A shear tab and high-strength bolts are often used to connect a steel H-beam to a column. The design demand and capacity of these elements vary from one standard to the other. To investi-gate the effect, this study applied a finite element method (FEM) to develop models for two steel moment connections and validated the effectiveness by test data. The connections were character-istic of bolted-web-and-welded-flange details. The FEM models were then used to study the design of shear tabs and high-strength bolts in accordance with the U.S. and Japan standards and compared to the Taiwan practice. The result showed a small difference in the peak loads of the connections. However, the U.S. direct welded flange connection had flange buckling and strength degradation at a relatively smaller drift. The connection had a thinner shear tab and fewer high-strength bolts. The other two connections had very similar design results and loading responses. The increase in shear-tab thickness reduced the stress concentration and fracture potential of the connections. It is, therefore, recommended to design a shear tab with moment capacity greater than the beam web. This will reduce the stress concentration of the base metal surrounding the beam-flange groove welds, increasing the connection ductility.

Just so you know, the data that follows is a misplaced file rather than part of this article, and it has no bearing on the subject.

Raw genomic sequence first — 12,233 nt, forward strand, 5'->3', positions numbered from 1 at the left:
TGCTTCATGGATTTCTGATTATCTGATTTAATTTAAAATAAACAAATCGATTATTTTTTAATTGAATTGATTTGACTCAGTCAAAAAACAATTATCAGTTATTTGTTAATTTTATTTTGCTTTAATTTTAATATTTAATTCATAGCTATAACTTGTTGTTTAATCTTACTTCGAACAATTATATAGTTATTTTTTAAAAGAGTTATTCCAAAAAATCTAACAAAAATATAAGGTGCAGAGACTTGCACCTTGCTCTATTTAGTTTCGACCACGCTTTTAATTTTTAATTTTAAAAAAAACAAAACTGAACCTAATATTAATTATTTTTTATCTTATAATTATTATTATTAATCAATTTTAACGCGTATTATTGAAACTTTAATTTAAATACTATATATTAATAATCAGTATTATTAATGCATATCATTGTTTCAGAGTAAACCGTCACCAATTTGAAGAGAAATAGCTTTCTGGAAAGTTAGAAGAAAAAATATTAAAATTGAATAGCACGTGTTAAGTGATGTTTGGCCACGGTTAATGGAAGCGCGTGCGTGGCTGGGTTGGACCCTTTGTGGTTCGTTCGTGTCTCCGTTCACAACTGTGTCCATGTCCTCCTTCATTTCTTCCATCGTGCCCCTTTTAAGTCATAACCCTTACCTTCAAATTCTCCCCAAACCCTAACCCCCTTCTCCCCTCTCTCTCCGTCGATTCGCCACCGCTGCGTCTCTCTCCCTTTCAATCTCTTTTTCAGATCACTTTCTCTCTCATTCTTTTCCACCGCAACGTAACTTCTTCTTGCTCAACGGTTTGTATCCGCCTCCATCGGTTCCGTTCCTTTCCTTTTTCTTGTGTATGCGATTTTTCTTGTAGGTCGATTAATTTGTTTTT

|出版狀態||Published - 2021 9月|
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